G.I. Combat: Episode I, Battle of Normandy is a real-time strategy game featuring 3D environments constructed from terrain maps of Normandy. Psychology figures prominently, as it does in real warfare, and all eight different psychological states affect strategy and tactics. Scenarios are based the actual combat conditions in June 1944 Normandy. A realistic physics engine simulates projectile speed and armor penetration.
Weapons include the MP-40 and the Thompson, and tanks such as the Jumbo Sherman, the Mark V Panther, and the powerful German 88 are also featured. Players lead either American or German troops, with 60 different squad types. The assorted missions include infiltrating an enemy outpost, jumping into enemy trenches with a single G.I., and Patton's Operation Cobra breakout campaign. Dozens of historical and hypothetical scenarios allow players to explore military history and either emulate or rewrite it.
Making a wargame these days is a difficult undertaking. On the one hand, you've got to satisfy hard-core wargame fans with solid gameplay and historical fidelity. On the other hand, you really should to try to rope in new players with something flashy or innovative. Most wargames veer toward one of those two approaches. Unfortunately, Freedom Games' G.I. Combat veers so far afield that it's practically AWOL.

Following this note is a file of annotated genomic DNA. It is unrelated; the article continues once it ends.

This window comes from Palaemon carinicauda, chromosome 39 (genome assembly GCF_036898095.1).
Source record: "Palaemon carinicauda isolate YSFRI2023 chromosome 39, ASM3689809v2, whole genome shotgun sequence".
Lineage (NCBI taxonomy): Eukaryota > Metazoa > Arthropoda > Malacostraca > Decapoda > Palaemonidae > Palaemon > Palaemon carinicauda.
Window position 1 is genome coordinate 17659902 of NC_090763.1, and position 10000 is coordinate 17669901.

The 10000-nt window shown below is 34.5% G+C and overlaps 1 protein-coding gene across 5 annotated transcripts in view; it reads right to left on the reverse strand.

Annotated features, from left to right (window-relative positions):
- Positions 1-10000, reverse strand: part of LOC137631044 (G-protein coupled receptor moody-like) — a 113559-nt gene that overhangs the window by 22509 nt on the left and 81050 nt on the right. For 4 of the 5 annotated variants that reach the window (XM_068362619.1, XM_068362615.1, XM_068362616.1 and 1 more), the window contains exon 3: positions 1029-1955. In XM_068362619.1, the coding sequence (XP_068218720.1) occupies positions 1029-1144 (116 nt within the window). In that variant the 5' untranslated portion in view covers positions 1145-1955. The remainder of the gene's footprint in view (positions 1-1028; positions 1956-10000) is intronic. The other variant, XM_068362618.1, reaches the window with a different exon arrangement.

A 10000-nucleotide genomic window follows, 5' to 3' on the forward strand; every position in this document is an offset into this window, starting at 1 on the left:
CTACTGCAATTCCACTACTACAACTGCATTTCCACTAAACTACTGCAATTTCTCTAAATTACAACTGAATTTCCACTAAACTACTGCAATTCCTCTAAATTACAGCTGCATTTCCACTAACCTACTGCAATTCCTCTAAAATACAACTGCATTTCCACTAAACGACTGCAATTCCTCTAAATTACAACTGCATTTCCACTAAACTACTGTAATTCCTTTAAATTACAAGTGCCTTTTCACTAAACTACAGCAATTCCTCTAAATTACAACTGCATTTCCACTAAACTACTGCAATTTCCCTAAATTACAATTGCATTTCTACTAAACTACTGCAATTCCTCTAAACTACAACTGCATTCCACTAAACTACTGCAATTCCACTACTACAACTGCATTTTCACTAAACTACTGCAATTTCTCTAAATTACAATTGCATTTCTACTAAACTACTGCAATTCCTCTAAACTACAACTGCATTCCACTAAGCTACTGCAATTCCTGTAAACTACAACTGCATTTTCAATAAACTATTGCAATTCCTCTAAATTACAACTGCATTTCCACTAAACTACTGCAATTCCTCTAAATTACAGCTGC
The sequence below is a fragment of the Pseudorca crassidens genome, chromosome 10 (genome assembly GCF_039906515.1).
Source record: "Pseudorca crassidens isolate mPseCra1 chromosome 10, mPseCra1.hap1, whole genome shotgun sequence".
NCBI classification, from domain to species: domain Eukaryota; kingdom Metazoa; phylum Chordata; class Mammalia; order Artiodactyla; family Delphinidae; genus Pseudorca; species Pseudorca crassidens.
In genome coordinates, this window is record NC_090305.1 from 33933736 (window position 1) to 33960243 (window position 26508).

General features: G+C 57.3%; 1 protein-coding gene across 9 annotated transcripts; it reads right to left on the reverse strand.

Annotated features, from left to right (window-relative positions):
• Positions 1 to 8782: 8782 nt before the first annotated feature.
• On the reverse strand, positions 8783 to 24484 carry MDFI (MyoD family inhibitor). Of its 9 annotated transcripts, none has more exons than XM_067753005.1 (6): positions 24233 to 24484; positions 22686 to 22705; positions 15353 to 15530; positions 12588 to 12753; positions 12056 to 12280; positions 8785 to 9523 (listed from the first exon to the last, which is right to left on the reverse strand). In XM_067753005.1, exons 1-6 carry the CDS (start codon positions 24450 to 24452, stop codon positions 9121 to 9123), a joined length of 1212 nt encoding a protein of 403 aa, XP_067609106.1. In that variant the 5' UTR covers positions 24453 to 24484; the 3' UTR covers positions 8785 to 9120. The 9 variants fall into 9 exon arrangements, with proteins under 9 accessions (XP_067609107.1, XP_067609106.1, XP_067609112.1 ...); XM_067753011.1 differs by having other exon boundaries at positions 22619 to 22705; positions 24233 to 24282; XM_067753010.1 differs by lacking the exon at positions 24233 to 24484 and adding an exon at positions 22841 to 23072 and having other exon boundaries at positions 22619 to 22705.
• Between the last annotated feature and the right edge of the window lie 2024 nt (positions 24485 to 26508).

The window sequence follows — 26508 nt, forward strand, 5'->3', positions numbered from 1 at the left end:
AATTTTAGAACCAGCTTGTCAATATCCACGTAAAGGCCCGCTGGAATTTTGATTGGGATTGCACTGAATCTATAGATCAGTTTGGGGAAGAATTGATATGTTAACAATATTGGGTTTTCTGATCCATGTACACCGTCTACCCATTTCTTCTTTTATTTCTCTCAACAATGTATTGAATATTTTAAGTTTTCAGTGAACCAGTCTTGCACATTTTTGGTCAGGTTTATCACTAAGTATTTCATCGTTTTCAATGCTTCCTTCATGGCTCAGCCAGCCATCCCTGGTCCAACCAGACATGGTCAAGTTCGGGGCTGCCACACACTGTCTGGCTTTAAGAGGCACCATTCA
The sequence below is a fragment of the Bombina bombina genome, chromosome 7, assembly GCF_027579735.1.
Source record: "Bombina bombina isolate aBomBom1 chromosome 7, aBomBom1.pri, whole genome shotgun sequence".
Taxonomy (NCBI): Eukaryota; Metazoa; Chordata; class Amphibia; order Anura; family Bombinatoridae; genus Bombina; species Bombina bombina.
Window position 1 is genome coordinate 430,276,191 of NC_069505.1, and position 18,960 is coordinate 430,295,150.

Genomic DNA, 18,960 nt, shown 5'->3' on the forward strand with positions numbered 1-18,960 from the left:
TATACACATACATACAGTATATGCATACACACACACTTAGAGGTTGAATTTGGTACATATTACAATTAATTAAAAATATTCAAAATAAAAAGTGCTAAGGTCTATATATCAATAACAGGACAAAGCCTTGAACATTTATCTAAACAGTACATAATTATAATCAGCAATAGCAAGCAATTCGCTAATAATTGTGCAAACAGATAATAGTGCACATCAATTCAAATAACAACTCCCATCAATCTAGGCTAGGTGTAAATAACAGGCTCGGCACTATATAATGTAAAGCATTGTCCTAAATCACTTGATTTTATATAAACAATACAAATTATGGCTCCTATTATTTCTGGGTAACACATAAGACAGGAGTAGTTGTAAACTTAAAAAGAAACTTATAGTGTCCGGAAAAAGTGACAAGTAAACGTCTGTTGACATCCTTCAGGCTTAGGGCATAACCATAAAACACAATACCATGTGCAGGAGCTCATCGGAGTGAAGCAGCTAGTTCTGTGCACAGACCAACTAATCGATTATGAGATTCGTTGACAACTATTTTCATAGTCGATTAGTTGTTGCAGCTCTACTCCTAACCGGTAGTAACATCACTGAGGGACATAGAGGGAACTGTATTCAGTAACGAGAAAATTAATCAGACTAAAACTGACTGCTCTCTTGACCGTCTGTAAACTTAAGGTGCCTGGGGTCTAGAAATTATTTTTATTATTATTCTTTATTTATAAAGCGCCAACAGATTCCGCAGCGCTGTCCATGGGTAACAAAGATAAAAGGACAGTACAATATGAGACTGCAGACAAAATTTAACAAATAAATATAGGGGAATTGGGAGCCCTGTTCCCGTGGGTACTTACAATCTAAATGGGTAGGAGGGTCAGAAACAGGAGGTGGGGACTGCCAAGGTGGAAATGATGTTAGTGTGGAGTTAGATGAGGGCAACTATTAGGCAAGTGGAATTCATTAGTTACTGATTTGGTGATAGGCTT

One of the few things you can say in G.I. Combat's favor is that it has a respectable pedigree. It was created by some of the developers of Atomic's Close Combat, one of the earliest attempts to bring the tension of real-time strategy to a traditional wargame. In its day, Close Combat was a breath of fresh air, a thrilling lesson in dealing with factors like suppressing fire and morale. It looked good and sounded great, although it dragged on through about two sequels too many.
But G.I. Combat has none of Close Combat's innovation or bold design. It bears a lot of similarities to that venerable series, as if the developers couldn't quite break away from the same game they've been working on for the last six years or so. For instance, you select unit orders exactly as you did in Close Combat, and you even use the bottom row of your keyboard for shortcut keys, just like in Close Combat. The individual debriefings between missions are right out of Close Combat. The setting--Normandy immediately after the D-Day landing--is a return to Close Combat's roots. The game's structure, which basically involves a short series of linked scenarios with your men carrying over between missions, is similar to that of Close Combat. All these elements will perhaps be familiar or even nostalgic for fans of Atomic's games, but they're nevertheless the product of a clunky 3D engine slapped on top of a game design from six years ago.